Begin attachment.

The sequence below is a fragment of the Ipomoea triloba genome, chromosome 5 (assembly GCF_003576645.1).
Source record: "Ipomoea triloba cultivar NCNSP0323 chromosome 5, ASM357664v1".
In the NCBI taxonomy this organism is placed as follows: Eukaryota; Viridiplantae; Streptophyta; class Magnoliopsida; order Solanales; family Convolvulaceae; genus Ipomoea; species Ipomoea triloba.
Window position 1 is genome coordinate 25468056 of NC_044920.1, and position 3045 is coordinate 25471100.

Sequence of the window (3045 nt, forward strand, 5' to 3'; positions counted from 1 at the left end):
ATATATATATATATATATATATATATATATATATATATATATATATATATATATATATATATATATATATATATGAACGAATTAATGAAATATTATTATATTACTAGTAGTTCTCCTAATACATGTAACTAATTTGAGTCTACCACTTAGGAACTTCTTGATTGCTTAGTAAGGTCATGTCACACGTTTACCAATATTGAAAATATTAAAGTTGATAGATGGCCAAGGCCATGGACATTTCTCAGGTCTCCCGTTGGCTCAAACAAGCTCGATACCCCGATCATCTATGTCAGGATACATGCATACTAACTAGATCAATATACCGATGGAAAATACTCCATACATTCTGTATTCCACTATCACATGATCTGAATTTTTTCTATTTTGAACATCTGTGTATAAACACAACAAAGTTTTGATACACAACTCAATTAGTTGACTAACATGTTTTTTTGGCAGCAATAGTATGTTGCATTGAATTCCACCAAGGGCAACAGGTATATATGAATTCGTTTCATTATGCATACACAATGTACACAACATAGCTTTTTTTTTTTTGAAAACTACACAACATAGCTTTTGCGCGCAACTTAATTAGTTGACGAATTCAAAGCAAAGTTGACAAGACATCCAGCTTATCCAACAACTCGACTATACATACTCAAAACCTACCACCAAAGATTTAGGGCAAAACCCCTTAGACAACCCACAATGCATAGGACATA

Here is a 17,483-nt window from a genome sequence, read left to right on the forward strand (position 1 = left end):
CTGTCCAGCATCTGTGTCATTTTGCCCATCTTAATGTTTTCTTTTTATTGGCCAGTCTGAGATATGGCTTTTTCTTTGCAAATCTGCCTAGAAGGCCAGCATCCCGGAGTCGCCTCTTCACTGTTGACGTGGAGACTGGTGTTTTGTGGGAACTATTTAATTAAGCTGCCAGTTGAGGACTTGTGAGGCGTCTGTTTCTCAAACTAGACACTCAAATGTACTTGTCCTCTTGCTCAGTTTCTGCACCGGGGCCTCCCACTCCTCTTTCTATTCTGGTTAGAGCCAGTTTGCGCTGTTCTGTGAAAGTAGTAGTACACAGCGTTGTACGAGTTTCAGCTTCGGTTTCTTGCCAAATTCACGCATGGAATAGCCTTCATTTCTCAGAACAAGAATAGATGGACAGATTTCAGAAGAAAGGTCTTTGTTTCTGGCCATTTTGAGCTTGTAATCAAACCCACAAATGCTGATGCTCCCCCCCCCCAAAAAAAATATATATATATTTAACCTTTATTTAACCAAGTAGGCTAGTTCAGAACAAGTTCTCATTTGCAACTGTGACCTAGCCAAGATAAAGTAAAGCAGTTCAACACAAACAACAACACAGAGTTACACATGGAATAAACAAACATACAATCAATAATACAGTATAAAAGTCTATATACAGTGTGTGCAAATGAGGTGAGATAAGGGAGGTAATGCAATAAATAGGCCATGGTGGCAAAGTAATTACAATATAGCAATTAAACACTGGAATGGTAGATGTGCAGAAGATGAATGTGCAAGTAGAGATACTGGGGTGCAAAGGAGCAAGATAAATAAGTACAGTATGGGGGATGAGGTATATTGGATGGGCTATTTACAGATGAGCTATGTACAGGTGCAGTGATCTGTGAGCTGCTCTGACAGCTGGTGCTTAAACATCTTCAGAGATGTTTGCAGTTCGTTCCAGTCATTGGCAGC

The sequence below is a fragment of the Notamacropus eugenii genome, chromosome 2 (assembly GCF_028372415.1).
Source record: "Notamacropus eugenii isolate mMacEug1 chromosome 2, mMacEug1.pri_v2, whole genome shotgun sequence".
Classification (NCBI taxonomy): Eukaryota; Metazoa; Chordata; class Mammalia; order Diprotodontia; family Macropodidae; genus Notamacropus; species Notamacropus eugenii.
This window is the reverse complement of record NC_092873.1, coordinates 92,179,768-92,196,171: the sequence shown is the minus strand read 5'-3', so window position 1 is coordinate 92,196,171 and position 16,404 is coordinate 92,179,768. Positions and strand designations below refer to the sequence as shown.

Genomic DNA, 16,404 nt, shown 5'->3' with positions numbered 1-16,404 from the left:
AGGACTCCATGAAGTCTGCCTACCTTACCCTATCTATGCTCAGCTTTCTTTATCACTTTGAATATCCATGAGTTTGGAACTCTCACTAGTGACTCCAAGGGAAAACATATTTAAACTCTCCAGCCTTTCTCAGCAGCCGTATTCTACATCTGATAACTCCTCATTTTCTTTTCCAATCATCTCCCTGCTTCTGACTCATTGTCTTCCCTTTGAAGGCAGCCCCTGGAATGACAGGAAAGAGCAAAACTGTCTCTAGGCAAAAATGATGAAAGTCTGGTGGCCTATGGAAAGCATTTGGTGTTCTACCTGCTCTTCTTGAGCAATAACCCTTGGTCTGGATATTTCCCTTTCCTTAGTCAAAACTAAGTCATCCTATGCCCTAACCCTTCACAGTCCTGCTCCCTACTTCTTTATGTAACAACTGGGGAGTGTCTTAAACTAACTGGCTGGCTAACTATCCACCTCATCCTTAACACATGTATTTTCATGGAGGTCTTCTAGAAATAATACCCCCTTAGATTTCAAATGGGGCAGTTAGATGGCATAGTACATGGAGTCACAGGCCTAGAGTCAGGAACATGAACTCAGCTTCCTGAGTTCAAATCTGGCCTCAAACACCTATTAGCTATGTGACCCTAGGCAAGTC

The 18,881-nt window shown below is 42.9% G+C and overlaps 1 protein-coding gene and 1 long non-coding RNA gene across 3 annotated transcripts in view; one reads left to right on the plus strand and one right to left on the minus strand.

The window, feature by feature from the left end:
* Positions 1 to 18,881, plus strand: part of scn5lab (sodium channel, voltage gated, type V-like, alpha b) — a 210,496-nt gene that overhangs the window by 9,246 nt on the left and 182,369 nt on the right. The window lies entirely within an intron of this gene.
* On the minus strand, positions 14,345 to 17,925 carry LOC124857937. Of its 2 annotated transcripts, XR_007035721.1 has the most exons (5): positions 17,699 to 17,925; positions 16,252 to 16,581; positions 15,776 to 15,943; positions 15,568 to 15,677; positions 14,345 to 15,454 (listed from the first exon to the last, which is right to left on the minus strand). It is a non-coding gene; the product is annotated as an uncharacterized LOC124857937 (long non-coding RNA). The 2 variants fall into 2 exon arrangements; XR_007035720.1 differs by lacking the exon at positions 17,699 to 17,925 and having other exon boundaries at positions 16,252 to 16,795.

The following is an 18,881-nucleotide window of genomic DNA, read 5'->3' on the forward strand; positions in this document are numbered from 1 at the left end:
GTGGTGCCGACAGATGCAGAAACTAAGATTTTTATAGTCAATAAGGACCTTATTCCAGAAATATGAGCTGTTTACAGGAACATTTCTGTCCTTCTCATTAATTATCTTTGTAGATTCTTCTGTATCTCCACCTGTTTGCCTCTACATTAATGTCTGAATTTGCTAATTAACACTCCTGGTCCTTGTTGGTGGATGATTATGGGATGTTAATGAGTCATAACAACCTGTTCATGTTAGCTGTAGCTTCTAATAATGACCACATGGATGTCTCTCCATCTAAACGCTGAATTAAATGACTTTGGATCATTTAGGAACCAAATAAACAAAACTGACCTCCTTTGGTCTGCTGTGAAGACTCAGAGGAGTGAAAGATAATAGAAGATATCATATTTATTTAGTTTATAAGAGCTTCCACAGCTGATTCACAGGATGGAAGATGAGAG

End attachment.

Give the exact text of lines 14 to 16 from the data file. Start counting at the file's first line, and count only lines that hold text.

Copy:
AGGACTCCATGAAGTCTGCCTACCTTACCCTATCTATGCTCAGCTTTCTTTATCACTTTGAATATCCATGAGTTTGGAACTCTCACTAGTGACTCCAAGGGAAAACATATTTAAACTCTCCAGCCTTTCTCAGCAGCCGTATTCTACATCTGATAACTCCTCATTTTCTTTTCCAATCATCTCCCTGCTTCTGACTCATTGTCTTCCCTTTGAAGGCAGCCCCTGGAATGACAGGAAAGAGCAAAACTGTCTCTAGGCAAAAATGATGAAAGTCTGGTGGCCTATGGAAAGCATTTGGTGTTCTACCTGCTCTTCTTGAGCAATAACCCTTGGTCTGGATATTTCCCTTTCCTTAGTCAAAACTAAGTCATCCTATGCCCTAACCCTTCACAGTCCTGCTCCCTACTTCTTTATGTAACAACTGGGGAGTGTCTTAAACTAACTGGCTGGCTAACTATCCACCTCATCCTTAACACATGTATTTTCATGGAGGTCTTCTAGAAATAATACCCCCTTAGATTTCAAATGGGGCAGTTAGATGGCATAGTACATGGAGTCACAGGCCTAGAGTCAGGAACATGAACTCAGCTTCCTGAGTTCAAATCTGGCCTCAAACACCTATTAGCTATGTGACCCTAGGCAAGTC

The 18,881-nt window shown below is 42.9% G+C and overlaps 1 protein-coding gene and 1 long non-coding RNA gene across 3 annotated transcripts in view; one reads left to right on the plus strand and one right to left on the minus strand.

The window, feature by feature from the left end: